Demi Lovato on Drug Overdose and Addiction in New Docuseries, Dancing with the Devil

Renowned musician, Demi Lovato, has long struggled with drug abuse and mental health. Throughout the years, she has been open about her health with fans – her lyrics, her interviews, and the several documentaries she’s released all portray pieces of her recovery journey. In fact, in her six years sober, she became an advocate for mental health and addiction recovery. She became a role model for many people out there who are struggling with depression, eating disorders, and opioid dependence. However, amidst it all, she was still struggling herself. 

In her 2021 YouTube docuseries, Dancing with the Devil, Demi Lovato reveals new truths about her battle against substance addiction and the struggles she faced leading up to her near-fatal overdose in July 2018. This four-episode docuseries has a different tone than her previous documentary in 2017, Simply Complicated, in that it provides a more honest and raw depiction of Demi Lovato’s overdose, addiction, and mental health disorders over the years. In fact, Demi starts the first episode by stating, “I’m just going to say it all.” She surprised the director, her family, her friends, and even herself with the level of openness she brought to the new series.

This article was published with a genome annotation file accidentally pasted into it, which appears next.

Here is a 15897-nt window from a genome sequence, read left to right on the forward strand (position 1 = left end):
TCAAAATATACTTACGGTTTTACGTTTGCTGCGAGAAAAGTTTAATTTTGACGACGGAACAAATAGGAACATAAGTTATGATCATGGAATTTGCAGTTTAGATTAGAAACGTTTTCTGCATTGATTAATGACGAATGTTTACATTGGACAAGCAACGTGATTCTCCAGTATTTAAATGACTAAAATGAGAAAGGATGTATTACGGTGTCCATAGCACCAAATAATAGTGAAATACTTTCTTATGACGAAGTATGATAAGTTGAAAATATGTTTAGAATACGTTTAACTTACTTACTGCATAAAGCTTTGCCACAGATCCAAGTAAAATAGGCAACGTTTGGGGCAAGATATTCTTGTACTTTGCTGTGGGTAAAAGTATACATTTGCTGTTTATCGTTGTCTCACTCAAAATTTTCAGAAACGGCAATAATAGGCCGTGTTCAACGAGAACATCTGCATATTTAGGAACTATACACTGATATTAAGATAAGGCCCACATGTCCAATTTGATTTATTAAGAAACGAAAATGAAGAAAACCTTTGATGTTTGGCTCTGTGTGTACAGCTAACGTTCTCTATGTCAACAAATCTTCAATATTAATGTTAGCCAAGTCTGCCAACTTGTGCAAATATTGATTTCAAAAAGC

For Demi Lovato, it was important for her to share her story with her fans – the real journey and the trials she faced – and to set the record straight. She recognizes in Dancing with the Devil that her fans deserve to know what happened to her the night of her overdose, as well as in the events leading up to it. Most of all, she wants her fans to know that she is only human, too, and that recovery takes time.

Recovery from addiction is a lifelong journey. It takes time and commitment to overcome. While everyone’s path to recovery looks a bit different, there are typically trials and tribulations along the way. Demi Lovato’s journey is full of pain, trauma, pressure, as well as a pressing desire to break free from all of it. Like many people struggling with addiction, she escaped in the form of drugs and alcohol. 

What Led to Demi Lovato’s Drug Overdose?